- 1700-1805 (Roth)
- 1700-1830 (Blumenson)
Early French settlers of the eighteenth century built structures of a half-timber frame method called post on sill or poteaux-sur-sole. The spaces between the vertical posts were filled with clay and rubble stone or sometimes bricks. The lower slope of the pavilion-type roof projects well beyond the walls, forming a cover for the porch or galerie. French-type double casement windows are hinged at the sides or jambs and latch at the center. In French plantation houses of the early nineteenth century, the main floor is raised and encircled by a covered galerie. An exterior staircase provides access to the main living quarters. (Blumenson, 15)
This architectural style is characterized by narrow door and window openings, paired casement windows with exterior shutters, paired French doors, steeply pitched hipped or belcast gable roof, and half-timber framing with a stucco covering. These buildings are typically well suited to the hot, damp climate, where most, but not all, French Colonial building took place (Blumenson, 15).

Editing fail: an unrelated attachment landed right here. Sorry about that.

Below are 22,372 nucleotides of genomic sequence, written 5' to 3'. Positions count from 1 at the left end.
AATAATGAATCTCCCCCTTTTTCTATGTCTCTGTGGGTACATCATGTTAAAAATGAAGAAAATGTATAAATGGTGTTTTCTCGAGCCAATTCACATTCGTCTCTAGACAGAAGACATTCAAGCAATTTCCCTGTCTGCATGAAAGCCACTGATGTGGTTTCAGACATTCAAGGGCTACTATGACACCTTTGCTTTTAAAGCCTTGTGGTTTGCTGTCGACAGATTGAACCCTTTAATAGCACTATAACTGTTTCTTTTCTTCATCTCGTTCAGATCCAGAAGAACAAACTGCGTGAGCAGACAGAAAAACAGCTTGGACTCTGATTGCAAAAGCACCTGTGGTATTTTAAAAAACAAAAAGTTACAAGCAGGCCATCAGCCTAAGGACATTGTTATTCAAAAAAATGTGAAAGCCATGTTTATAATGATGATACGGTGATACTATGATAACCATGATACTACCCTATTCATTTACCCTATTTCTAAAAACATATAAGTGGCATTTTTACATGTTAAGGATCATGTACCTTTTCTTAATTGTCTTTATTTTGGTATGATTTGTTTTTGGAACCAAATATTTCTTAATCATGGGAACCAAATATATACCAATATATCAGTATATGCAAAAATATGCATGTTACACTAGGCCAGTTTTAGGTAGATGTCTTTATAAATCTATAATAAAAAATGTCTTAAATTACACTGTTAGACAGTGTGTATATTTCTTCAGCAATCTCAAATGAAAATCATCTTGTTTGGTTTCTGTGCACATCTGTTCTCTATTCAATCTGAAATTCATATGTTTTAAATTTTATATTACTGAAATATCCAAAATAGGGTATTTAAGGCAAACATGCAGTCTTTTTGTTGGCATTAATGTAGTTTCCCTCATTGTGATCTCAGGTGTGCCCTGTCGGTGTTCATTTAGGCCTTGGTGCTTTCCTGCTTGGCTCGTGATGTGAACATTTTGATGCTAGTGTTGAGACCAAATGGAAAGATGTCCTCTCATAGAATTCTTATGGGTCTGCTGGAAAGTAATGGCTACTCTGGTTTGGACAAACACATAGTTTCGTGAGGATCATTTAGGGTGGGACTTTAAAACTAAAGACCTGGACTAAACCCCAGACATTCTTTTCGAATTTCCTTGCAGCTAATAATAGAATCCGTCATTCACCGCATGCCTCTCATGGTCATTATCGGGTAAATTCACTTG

Homeplace Plantation, Hahnville, Louisiana (Blumenson, 15).
Cahokia Courthouse, Cahokia, Illinois (Blumenson, 15).
- narrow door openings
- narrow window openings
- paired casement windows
- exterior shutters
- paired French doors
- steeply pitched hipped roof
- belcast gable roof
- half-timber framing
- extended porch
- Baker, John Milnes. American House Styles: A Concise Guide. New York, NY: W.W. Norton & Company, Ltd., 2002.
- Blumenson, John J.G. Identifying American Architecture: A Pictorial Guide for Styles and Terms, 1600-1945. Nashville: American Association for State and Local History, 1981.
- McAlester, Virginia. A Field Guide to American Houses: The Definitive Guide to Identifying and Understanding America’s Domestic Architecture. New York, NY: Knopf, 2015.
Also see Architecture / Style index.